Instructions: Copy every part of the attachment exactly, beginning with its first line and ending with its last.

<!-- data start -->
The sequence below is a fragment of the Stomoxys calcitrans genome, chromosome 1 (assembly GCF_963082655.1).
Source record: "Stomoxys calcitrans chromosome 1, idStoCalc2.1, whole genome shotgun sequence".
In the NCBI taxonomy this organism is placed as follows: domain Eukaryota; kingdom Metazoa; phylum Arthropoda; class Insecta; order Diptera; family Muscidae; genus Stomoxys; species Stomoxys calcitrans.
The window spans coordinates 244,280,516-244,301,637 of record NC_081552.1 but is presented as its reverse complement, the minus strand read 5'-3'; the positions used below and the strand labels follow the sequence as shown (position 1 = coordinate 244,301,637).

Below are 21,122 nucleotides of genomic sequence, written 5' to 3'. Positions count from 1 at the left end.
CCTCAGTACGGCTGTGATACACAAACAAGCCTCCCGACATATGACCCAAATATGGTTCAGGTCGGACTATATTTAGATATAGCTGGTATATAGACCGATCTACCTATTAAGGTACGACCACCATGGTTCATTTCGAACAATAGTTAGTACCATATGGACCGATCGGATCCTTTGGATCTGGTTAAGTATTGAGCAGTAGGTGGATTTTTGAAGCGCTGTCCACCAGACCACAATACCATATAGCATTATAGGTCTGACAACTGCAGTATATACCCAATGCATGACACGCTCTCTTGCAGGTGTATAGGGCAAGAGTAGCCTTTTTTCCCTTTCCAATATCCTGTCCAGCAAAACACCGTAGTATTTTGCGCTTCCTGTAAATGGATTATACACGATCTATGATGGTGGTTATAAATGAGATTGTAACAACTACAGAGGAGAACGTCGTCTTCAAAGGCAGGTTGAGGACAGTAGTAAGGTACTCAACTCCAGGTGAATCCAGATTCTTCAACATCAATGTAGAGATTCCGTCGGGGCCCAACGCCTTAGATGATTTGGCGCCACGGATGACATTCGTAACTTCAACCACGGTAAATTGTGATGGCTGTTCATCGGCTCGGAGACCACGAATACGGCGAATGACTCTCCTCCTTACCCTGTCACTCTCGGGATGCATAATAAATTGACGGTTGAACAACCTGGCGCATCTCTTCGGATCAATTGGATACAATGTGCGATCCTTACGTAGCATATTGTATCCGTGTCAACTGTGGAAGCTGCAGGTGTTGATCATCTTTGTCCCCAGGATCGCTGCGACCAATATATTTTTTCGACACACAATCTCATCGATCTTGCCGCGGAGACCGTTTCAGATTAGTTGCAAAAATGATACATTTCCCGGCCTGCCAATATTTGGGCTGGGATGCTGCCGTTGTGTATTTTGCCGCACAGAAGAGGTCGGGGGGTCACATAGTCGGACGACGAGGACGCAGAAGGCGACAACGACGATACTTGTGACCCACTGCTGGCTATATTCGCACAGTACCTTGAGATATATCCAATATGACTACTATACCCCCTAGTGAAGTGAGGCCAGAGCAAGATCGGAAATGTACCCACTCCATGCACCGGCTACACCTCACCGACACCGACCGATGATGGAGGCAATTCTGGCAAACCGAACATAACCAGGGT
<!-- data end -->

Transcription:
The sequence below is a fragment of the Stomoxys calcitrans genome, chromosome 1 (assembly GCF_963082655.1).
Source record: "Stomoxys calcitrans chromosome 1, idStoCalc2.1, whole genome shotgun sequence".
In the NCBI taxonomy this organism is placed as follows: domain Eukaryota; kingdom Metazoa; phylum Arthropoda; class Insecta; order Diptera; family Muscidae; genus Stomoxys; species Stomoxys calcitrans.
The window spans coordinates 244,280,516-244,301,637 of record NC_081552.1 but is presented as its reverse complement, the minus strand read 5'-3'; the positions used below and the strand labels follow the sequence as shown (position 1 = coordinate 244,301,637).

Below are 21,122 nucleotides of genomic sequence, written 5' to 3'. Positions count from 1 at the left end.
CCTCAGTACGGCTGTGATACACAAACAAGCCTCCCGACATATGACCCAAATATGGTTCAGGTCGGACTATATTTAGATATAGCTGGTATATAGACCGATCTACCTATTAAGGTACGACCACCATGGTTCATTTCGAACAATAGTTAGTACCATATGGACCGATCGGATCCTTTGGATCTGGTTAAGTATTGAGCAGTAGGTGGATTTTTGAAGCGCTGTCCACCAGACCACAATACCATATAGCATTATAGGTCTGACAACTGCAGTATATACCCAATGCATGACACGCTCTCTTGCAGGTGTATAGGGCAAGAGTAGCCTTTTTTCCCTTTCCAATATCCTGTCCAGCAAAACACCGTAGTATTTTGCGCTTCCTGTAAATGGATTATACACGATCTATGATGGTGGTTATAAATGAGATTGTAACAACTACAGAGGAGAACGTCGTCTTCAAAGGCAGGTTGAGGACAGTAGTAAGGTACTCAACTCCAGGTGAATCCAGATTCTTCAACATCAATGTAGAGATTCCGTCGGGGCCCAACGCCTTAGATGATTTGGCGCCACGGATGACATTCGTAACTTCAACCACGGTAAATTGTGATGGCTGTTCATCGGCTCGGAGACCACGAATACGGCGAATGACTCTCCTCCTTACCCTGTCACTCTCGGGATGCATAATAAATTGACGGTTGAACAACCTGGCGCATCTCTTCGGATCAATTGGATACAATGTGCGATCCTTACGTAGCATATTGTATCCGTGTCAACTGTGGAAGCTGCAGGTGTTGATCATCTTTGTCCCCAGGATCGCTGCGACCAATATATTTTTTCGACACACAATCTCATCGATCTTGCCGCGGAGACCGTTTCAGATTAGTTGCAAAAATGATACATTTCCCGGCCTGCCAATATTTGGGCTGGGATGCTGCCGTTGTGTATTTTGCCGCACAGAAGAGGTCGGGGGGTCACATAGTCGGACGACGAGGACGCAGAAGGCGACAACGACGATACTTGTGACCCACTGCTGGCTATATTCGCACAGTACCTTGAGATATATCCAATATGACTACTATACCCCCTAGTGAAGTGAGGCCAGAGCAAGATCGGAAATGTACCCACTCCATGCACCGGCTACACCTCACCGACACCGACCGATGATGGAGGCAATTCTGGCAAACCGAACATAACCAGGGT